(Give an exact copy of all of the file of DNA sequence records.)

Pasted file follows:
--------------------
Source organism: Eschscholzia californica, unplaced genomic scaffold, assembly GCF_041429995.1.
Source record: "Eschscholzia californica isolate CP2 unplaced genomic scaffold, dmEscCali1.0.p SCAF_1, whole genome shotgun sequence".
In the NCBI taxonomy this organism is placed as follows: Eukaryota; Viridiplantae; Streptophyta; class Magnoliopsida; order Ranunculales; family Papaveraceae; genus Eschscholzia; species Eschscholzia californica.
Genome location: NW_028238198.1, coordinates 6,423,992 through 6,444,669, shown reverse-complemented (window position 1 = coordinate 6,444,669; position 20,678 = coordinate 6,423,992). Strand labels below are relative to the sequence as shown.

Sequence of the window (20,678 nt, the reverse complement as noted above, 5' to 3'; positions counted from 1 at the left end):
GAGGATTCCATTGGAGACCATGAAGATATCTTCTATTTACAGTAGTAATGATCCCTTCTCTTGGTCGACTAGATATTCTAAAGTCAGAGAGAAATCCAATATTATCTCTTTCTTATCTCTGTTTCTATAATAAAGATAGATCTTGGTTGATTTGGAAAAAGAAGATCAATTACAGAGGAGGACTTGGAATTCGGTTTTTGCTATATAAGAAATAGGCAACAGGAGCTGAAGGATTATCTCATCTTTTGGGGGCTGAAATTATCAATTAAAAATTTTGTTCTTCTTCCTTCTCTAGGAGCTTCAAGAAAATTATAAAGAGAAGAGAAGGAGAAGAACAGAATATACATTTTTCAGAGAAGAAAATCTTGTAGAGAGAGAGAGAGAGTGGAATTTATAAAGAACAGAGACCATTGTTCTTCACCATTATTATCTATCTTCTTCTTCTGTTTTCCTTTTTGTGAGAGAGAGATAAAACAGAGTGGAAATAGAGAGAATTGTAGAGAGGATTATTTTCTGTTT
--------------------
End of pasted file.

Source organism: Eschscholzia californica, unplaced genomic scaffold, assembly GCF_041429995.1.
Source record: "Eschscholzia californica isolate CP2 unplaced genomic scaffold, dmEscCali1.0.p SCAF_1, whole genome shotgun sequence".
In the NCBI taxonomy this organism is placed as follows: Eukaryota; Viridiplantae; Streptophyta; class Magnoliopsida; order Ranunculales; family Papaveraceae; genus Eschscholzia; species Eschscholzia californica.
Genome location: NW_028238198.1, coordinates 6,423,992 through 6,444,669, shown reverse-complemented (window position 1 = coordinate 6,444,669; position 20,678 = coordinate 6,423,992). Strand labels below are relative to the sequence as shown.

Sequence of the window (20,678 nt, the reverse complement as noted above, 5' to 3'; positions counted from 1 at the left end):
GAGGATTCCATTGGAGACCATGAAGATATCTTCTATTTACAGTAGTAATGATCCCTTCTCTTGGTCGACTAGATATTCTAAAGTCAGAGAGAAATCCAATATTATCTCTTTCTTATCTCTGTTTCTATAATAAAGATAGATCTTGGTTGATTTGGAAAAAGAAGATCAATTACAGAGGAGGACTTGGAATTCGGTTTTTGCTATATAAGAAATAGGCAACAGGAGCTGAAGGATTATCTCATCTTTTGGGGGCTGAAATTATCAATTAAAAATTTTGTTCTTCTTCCTTCTCTAGGAGCTTCAAGAAAATTATAAAGAGAAGAGAAGGAGAAGAACAGAATATACATTTTTCAGAGAAGAAAATCTTGTAGAGAGAGAGAGAGAGTGGAATTTATAAAGAACAGAGACCATTGTTCTTCACCATTATTATCTATCTTCTTCTTCTGTTTTCCTTTTTGTGAGAGAGAGATAAAACAGAGTGGAAATAGAGAGAATTGTAGAGAGGATTATTTTCTGTTT